This is my favorite period of US history to read about.

> "As a result, the rise of the railroads inspired entirely new forms of corporate securities and governance. They also yielded stupendous levels of fraud and chicanery, wrote business historian Alfred D. Chandler Jr. in his 1965 book, The Railroads: The Nation’s First Big Business. Railroad owners often made more money on construction, land and mineral rights than they did on operating the tracks themselves."

To elaborate:

- The people who ran the railroads would also own the companies constructing the railroads. They would charge ridiculous fees and profit at the expense of shareholders and creditors when they inevitably went bankrupt. In the Credit Mobilier case, tens of millions of (1860) dollars in government money given to the Union Pacific ended up in the hands of the construction company Credit Mobilier because construction costs were inflated by a factor of 2. Of course, some congressmen also secretly had stakes in Credit Mobilier. The looting at the Union Pacific puts PDVSA to shame!

- Land grant gamesmanship: "Land grants to railroads were made in broad belts along the proposed route. Within these belts the railroads were allowed to choose alternate mile-square sections in checkerboard fashion. But until they determined the precise location of their tracks and decided which sections were the choicest selections, the railroads withheld all the land from other users"

- The fact that the people running the railroads were often promoters and had none of their own money at stake resulted in highly inefficient routes being built. They didn't care because they got paid either way, and in fact preferred more construction even if it made the company less profitable.

- Routinely diluting investors to nothing.

- Bankruptcy plans that favored shareholders and directors over creditors (JP Morgan's restructuring plan for the Erie).

The "Erie War" is a combination of a lot of these that is just insane:

It's also worth noting that while there were plenty of opportunists and promoters there were people who were interested in actually building economical railroads like Vanderbilt and the lesser known Ned Harriman.

Also lots of interesting parallels to how privatization in post Soviet states unfolded. Arguably, in the long run (in both cases), the more "rational" operators who weren't just looting and bankrupting ended up with control of the major assets. Though you could also say that in the case of Russia guys like Deripaska got their start from looting.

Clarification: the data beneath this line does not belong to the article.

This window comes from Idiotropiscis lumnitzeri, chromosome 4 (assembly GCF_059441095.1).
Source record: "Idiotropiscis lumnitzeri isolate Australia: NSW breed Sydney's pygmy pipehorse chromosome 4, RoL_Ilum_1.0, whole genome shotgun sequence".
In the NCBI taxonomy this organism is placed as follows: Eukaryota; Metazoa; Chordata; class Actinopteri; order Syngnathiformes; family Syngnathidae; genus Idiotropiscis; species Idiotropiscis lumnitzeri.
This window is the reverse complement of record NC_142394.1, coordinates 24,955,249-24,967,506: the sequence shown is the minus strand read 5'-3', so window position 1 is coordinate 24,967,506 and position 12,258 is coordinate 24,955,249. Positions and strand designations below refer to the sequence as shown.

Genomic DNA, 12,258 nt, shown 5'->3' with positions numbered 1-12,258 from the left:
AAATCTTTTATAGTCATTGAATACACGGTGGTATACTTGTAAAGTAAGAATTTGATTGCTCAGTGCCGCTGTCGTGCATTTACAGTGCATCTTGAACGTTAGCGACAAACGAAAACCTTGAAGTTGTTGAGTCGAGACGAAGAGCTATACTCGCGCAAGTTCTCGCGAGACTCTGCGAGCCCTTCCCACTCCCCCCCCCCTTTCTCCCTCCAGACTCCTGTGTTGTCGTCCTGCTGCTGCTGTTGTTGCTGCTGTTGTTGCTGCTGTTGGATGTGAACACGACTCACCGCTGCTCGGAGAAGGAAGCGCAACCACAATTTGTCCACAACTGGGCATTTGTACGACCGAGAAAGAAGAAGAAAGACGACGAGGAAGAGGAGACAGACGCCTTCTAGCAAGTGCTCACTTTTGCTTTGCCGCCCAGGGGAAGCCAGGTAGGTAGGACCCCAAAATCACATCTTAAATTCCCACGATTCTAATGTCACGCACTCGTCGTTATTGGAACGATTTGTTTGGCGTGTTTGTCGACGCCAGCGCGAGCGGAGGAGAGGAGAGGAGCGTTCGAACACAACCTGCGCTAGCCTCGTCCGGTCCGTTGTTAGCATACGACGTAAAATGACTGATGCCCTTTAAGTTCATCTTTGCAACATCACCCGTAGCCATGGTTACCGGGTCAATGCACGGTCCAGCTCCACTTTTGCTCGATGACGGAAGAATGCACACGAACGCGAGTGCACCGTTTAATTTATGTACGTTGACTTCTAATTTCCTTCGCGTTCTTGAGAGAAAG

Article doesn't mention this, but the previous year, 1872, the there was a massive financial panic due to equine influenza, which brought the transport system to a halt. Which could be a good reason for overinvestment in "iron horses"
My perception of the history of long-distance American railroads (not ones that were built for a specific task like connecting a mine to a market) is that many of them -- maybe even most of them -- were failures in their first iteration. After going bankrupt and ruining a lot of investors, others bought the assets at fire-sale prices, and the opportunity to avoid the massive capital outlay of actually building the lines is what made them profitable in the long run.
Railroads are critical infrastructure and need to be public. They are massively mismanaged, inefficient and that's all on purpose.
Antecedents from the UK include the Railway Mania of the 1840s[0] and (to a lesser extent) the Canal Mania of the 1790s to 1810s[1].



If only we could be investing so much in railroads once again!
Railroads’ early days is what I think of in this current early days of crypto/blockchain. So many scams, but the innovation is there waiting to be utilised well.

“As a result, the rise of the railroads inspired entirely new forms of corporate securities and governance. They also yielded stupendous levels of fraud and chicanery, wrote business historian Alfred D. Chandler Jr. in his 1965 book, The Railroads: The Nation’s First Big Business”

When you owe the bank enough money, and you can't pay... you don't have a problem. The bank has a problem.
The article is overly-hard on Jay Cooke. He was just getting started on the NPR when ...

The 1873 Depression started with the Vienna Stock Exchange. Article completely fails to mention Oakes Ames, the Lincoln-recruited boss of the Union Pacific Railroad, which precipated the Crédit Mobilier scandal (i.e. charging the US $94M for the $50M railroad.)

Today a monument to Ames and his brother still exists on the empty open plains of southern Wyoming: a 60x60x60-foot granite pyramid, 20 miles from Laramie. The UP board hired 85 men to build it in 1875; President Hayes attended the dedication ceremony.

Tangentially related, but if you're into videogames, the really old Sid Meyer's "Railroad Tycoon" was a game that made me so curious about these barons, and made me learn a lot about trains and the 1800s US.
For those into board games, financial misconduct of early american railroad companies inspired the renown game "1830: The Game of Railroads and Robber Barons" and the 18xx game series.
Here is real journalism about these kind of humans.


    Gordon says. “We get crashes on Wall Street about every 20 years, because that’s how long it takes people to forget what happened the last time. A generation of new guys think they’re as smart as they come, and then it turns out that they’re human, like the rest of us.”
Sounds familiar, just can’t put my finger on it.
> It was like selling to crypto investors today

this is like saying that electricity was like crypto.

Railroads had an undeniable economic value. So did all the optical fiber that was laid during the dot-com boom. Eventually it got used.

I have fiber to my house now. Crypto, on the other hand, is more like 8-track tape. Or laser disks.